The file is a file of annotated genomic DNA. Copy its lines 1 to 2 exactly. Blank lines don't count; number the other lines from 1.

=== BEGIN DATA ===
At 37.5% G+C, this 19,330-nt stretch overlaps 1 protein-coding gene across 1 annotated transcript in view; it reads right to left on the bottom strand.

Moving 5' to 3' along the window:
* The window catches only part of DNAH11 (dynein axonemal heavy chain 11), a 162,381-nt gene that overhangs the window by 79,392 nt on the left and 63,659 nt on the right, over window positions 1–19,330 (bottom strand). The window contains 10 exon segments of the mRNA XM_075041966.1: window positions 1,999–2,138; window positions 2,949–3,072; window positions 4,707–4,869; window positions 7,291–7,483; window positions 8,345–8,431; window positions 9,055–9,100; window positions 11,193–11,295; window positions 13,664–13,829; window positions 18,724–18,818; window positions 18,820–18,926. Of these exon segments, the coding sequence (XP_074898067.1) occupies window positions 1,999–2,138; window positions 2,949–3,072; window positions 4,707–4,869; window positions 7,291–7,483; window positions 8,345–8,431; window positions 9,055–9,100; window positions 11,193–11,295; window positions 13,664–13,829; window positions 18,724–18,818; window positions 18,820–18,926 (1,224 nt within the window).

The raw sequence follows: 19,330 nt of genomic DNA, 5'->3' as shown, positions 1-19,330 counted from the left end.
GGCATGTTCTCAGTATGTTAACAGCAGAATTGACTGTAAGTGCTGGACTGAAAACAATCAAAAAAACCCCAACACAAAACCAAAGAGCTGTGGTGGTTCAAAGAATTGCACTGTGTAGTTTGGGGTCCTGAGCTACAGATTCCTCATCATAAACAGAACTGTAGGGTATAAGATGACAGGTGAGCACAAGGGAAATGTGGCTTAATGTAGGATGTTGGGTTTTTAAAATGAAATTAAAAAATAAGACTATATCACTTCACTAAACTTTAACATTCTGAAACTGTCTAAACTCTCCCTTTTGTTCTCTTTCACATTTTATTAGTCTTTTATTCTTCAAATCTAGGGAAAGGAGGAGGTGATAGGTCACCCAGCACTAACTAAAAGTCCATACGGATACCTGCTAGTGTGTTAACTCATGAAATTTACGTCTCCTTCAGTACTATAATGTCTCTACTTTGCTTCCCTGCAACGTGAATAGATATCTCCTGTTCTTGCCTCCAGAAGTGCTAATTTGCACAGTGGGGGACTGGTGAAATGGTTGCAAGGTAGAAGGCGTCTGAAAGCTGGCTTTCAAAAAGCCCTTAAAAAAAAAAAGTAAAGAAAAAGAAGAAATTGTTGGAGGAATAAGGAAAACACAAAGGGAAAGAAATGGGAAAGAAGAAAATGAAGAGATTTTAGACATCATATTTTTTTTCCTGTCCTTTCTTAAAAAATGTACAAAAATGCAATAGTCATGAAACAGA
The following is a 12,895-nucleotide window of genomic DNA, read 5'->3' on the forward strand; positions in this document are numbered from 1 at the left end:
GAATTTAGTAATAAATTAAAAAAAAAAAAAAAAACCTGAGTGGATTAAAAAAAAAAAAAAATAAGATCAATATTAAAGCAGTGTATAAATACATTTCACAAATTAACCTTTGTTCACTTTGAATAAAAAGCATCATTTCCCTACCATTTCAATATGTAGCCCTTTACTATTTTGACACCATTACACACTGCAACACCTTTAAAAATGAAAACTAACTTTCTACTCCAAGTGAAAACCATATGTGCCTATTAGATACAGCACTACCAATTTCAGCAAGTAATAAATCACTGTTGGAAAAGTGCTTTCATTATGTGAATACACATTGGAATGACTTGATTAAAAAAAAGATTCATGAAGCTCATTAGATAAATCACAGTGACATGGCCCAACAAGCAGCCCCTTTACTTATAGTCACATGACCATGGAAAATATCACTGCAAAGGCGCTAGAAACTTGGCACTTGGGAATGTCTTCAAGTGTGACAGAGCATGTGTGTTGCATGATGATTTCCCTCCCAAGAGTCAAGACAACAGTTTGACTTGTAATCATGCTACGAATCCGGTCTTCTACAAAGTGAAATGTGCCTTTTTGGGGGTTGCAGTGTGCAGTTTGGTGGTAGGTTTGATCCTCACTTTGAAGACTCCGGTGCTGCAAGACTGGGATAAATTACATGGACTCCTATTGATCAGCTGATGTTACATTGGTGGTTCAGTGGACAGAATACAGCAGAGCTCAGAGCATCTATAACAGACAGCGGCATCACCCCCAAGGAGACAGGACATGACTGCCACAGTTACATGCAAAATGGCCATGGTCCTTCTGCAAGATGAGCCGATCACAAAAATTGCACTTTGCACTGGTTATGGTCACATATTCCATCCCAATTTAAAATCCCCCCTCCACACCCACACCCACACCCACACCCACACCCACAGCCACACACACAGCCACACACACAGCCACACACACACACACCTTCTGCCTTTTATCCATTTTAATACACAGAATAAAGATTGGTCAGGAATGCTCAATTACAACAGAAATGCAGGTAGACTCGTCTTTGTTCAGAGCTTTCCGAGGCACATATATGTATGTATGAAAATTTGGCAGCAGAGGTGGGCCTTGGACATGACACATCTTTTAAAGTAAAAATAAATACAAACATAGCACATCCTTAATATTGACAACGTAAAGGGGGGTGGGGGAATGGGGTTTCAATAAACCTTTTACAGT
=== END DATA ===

At 37.5% G+C, this 19,330-nt stretch overlaps 1 protein-coding gene across 1 annotated transcript in view; it reads right to left on the bottom strand.

Moving 5' to 3' along the window: